Aghul has contrastive epiglottal consonants. Aghul makes, like many Northeast Caucasian languages, a distinction between tense consonants with concomitant length and weak consonants. The tense consonants are characterized by the intensiveness (tension) of articulation, which naturally leads to a lengthening of the consonant, which is the reason why they are traditionally transcribed with the length diacritic. The gemination of the consonant does not by itself create its tension, though morphologically tense consonants do often derive from adjoining two single weak consonants. Some[which?] Aghul dialects have an especially large number[vague] of permitted initial tense consonants.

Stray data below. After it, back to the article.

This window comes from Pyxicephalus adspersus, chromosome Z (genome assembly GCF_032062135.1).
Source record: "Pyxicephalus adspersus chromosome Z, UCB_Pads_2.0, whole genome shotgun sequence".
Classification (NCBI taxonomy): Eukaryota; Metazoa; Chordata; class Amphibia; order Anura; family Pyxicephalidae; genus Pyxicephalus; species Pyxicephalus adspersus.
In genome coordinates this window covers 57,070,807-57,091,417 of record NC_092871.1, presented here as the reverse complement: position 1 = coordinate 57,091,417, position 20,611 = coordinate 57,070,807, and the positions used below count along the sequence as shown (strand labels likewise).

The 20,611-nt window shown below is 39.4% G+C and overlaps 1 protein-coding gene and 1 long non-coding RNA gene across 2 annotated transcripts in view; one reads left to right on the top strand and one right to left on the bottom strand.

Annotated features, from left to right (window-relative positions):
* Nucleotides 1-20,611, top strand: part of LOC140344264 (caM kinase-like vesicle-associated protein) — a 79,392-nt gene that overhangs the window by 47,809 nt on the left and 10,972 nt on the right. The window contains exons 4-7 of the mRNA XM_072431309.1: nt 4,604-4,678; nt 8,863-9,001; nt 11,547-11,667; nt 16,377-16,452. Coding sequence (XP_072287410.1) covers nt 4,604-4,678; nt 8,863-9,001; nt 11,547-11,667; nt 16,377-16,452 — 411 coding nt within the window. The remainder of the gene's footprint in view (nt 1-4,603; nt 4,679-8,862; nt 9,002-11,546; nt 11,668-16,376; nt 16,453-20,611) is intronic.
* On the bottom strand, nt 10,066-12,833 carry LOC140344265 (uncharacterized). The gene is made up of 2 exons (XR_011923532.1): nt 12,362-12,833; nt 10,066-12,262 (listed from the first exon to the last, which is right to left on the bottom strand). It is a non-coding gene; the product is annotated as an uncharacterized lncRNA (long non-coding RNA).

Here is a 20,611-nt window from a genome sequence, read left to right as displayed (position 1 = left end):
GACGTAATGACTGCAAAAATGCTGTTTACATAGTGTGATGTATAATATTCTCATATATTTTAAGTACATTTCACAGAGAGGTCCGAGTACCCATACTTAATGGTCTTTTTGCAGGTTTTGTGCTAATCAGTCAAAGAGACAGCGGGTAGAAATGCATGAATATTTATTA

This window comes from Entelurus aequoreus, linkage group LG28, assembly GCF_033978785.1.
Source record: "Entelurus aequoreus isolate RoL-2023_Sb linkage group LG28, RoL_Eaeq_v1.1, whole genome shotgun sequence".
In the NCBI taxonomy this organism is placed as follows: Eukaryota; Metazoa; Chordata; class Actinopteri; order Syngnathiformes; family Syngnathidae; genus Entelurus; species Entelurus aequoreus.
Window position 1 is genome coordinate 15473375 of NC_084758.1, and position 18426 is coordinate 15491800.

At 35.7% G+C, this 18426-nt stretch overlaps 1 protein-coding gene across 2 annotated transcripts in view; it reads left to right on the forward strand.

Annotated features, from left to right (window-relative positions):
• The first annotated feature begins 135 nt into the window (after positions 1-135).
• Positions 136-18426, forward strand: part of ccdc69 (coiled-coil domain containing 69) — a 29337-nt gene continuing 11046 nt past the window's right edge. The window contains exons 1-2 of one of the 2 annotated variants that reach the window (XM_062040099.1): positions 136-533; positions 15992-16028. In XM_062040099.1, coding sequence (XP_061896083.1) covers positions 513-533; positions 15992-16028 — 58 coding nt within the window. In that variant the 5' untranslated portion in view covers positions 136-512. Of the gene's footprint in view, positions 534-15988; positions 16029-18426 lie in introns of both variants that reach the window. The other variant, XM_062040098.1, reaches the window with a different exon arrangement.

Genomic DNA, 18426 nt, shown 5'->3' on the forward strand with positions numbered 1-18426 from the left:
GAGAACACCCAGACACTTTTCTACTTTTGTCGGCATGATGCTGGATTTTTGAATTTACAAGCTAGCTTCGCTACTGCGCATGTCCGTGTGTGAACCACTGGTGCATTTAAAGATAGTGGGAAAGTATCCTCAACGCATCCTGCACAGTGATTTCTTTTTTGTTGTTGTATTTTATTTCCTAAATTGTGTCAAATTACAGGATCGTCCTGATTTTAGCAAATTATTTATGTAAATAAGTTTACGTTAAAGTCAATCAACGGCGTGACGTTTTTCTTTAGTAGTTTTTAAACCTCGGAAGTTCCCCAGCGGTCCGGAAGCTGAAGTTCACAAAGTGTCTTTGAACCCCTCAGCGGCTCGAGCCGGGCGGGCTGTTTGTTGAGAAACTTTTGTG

There are four core cases: absolutive, ergative, genitive, and dative, as well as a large series of location cases. All cases other than the absolutive (which is unmarked) and ergative take the ergative suffix before their own suffix.
Independent and predicative adjectives take number marker and class marker; also case if used as nominal. As attribute they are invariable. Thus idžed "good", ergative, idžedi, etc. -n, -s; pl. idžedar; but Idže insandi hhuč qini "The good man killed the wolf" (subject in ergative case).